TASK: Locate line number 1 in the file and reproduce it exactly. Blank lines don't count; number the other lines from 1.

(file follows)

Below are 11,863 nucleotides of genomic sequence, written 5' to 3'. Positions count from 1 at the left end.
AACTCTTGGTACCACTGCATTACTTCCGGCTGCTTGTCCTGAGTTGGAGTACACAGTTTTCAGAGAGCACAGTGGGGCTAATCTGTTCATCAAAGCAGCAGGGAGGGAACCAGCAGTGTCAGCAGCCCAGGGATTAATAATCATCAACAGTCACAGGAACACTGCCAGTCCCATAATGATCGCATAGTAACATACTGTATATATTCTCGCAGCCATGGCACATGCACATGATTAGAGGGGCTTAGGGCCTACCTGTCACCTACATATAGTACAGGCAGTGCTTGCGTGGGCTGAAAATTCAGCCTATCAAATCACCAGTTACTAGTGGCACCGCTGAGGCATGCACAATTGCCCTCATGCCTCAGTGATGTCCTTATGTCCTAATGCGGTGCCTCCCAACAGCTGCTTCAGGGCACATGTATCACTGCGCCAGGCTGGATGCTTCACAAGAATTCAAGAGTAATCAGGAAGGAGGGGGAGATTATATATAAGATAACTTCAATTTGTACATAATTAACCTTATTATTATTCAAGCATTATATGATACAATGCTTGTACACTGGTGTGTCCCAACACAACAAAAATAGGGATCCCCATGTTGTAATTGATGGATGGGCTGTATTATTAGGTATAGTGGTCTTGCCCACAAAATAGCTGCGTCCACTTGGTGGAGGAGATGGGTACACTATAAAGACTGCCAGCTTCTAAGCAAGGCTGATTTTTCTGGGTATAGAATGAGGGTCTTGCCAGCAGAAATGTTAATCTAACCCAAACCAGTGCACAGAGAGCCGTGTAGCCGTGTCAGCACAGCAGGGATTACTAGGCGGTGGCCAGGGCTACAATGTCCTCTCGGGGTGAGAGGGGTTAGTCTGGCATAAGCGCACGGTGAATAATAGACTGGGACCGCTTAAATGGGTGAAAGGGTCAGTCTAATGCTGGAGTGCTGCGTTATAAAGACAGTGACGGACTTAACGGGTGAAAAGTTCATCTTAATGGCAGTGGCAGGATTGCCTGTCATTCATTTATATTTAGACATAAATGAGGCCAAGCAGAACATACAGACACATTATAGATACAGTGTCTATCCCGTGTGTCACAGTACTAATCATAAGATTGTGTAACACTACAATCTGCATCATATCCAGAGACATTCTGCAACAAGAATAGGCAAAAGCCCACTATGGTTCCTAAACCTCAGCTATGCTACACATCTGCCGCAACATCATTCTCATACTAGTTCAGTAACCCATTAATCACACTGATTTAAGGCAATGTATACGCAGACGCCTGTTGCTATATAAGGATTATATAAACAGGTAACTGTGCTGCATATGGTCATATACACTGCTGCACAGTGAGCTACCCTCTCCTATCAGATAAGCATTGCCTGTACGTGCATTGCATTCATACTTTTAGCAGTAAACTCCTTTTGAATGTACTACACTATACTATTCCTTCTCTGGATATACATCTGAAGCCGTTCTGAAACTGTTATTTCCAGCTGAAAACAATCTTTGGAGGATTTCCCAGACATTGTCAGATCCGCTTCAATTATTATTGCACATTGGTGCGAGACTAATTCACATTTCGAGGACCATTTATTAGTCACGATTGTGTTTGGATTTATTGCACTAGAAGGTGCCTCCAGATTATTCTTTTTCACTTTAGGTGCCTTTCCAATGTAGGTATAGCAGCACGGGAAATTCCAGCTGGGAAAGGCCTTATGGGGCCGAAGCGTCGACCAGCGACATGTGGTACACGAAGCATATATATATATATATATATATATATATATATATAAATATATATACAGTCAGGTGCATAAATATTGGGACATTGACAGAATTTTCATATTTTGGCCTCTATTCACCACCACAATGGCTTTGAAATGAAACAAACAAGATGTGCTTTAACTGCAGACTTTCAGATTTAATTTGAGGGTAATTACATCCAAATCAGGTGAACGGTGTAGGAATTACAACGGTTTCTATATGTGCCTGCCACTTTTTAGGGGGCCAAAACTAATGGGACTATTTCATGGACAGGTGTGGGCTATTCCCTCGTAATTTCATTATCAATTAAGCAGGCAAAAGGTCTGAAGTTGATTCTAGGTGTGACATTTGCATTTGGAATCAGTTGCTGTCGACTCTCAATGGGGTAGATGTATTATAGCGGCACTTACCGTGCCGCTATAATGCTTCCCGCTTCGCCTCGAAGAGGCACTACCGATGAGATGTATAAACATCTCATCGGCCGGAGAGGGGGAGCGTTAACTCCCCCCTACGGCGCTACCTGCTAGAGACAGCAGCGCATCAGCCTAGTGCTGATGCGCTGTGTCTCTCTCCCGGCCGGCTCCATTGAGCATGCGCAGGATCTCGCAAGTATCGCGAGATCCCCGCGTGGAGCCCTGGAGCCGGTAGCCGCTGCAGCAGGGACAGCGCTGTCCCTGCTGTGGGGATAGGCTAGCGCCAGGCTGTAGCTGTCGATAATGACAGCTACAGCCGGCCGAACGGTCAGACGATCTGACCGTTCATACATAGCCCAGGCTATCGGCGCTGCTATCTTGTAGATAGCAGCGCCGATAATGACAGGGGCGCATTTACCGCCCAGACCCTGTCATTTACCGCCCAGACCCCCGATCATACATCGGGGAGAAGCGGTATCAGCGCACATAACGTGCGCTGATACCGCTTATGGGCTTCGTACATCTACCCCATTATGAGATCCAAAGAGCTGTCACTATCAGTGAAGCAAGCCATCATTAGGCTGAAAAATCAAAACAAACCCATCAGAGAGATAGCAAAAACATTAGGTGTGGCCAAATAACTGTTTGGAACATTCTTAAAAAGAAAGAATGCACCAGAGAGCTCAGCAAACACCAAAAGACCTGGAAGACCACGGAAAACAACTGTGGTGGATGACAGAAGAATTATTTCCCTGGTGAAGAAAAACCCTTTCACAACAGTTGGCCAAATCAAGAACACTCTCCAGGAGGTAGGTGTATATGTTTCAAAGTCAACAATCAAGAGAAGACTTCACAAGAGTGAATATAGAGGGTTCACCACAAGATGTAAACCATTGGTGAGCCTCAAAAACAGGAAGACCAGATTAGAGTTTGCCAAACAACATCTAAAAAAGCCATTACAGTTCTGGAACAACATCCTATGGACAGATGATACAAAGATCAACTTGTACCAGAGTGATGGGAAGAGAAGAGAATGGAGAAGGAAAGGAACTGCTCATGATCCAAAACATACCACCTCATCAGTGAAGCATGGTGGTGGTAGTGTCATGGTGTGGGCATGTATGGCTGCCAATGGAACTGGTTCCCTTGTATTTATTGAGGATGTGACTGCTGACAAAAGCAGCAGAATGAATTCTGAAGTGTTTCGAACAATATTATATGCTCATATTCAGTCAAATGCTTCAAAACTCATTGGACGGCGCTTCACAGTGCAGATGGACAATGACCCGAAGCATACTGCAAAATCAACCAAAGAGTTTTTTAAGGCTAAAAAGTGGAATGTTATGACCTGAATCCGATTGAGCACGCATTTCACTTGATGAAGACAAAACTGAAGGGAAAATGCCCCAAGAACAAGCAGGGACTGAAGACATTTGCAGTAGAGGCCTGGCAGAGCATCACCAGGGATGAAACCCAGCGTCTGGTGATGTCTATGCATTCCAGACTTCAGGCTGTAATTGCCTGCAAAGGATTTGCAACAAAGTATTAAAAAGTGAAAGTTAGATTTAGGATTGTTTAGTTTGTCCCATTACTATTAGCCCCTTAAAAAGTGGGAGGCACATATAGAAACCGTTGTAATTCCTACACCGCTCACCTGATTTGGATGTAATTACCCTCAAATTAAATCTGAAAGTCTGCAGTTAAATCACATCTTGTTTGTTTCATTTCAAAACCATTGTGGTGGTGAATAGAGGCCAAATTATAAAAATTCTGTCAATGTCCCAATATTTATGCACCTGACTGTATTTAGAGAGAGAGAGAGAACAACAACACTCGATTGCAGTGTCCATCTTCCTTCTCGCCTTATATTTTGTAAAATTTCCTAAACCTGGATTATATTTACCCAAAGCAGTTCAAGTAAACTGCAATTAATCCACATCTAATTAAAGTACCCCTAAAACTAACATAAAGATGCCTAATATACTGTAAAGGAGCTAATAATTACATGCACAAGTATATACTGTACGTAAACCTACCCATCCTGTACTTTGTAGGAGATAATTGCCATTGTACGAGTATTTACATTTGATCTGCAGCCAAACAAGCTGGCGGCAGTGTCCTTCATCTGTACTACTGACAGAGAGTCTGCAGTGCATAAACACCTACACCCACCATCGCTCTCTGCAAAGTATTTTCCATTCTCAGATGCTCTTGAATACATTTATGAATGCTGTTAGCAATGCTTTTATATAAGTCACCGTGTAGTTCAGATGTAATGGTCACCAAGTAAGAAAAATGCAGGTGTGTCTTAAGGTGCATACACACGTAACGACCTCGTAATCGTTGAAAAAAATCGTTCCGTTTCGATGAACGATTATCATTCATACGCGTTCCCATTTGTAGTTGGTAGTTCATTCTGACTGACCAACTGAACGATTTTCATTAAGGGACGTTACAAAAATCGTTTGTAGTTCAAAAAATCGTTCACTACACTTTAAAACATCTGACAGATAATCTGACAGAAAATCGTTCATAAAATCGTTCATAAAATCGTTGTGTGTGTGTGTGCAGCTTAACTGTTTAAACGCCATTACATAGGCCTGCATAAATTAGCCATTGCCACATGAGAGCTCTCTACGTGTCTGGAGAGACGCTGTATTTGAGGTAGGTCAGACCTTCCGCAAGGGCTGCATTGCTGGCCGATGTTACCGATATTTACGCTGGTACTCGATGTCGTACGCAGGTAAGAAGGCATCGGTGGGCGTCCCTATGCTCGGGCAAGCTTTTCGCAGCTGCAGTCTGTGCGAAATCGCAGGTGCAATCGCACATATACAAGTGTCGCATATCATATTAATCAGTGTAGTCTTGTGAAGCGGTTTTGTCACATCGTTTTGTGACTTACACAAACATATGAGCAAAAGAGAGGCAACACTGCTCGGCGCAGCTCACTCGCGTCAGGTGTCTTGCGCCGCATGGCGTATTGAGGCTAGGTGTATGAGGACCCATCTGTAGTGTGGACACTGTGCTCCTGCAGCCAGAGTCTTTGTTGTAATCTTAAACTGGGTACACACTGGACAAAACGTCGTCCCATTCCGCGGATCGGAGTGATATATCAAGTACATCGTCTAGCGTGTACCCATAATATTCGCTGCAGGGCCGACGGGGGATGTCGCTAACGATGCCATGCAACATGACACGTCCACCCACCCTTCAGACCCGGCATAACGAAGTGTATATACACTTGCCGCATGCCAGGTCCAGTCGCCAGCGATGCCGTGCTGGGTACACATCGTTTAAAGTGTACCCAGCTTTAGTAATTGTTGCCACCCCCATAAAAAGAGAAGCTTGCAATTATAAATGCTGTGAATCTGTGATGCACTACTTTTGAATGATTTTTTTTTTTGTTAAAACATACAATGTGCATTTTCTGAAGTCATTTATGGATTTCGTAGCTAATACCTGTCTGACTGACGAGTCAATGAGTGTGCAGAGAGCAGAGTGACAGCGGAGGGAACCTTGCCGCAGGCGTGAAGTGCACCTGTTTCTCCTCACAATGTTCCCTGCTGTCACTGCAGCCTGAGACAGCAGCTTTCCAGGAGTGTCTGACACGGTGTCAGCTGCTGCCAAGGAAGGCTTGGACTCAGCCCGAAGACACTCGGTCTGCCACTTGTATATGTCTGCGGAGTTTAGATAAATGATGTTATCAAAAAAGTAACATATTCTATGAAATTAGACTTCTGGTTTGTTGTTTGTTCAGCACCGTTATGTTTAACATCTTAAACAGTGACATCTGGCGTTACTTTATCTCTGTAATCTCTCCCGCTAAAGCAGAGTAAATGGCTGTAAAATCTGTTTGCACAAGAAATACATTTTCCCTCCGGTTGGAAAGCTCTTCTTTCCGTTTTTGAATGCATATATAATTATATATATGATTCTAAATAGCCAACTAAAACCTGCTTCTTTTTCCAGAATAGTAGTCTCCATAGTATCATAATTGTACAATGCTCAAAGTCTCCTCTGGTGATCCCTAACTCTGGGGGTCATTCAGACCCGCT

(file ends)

Below are 11,863 nucleotides of genomic sequence, written 5' to 3'. Positions count from 1 at the left end.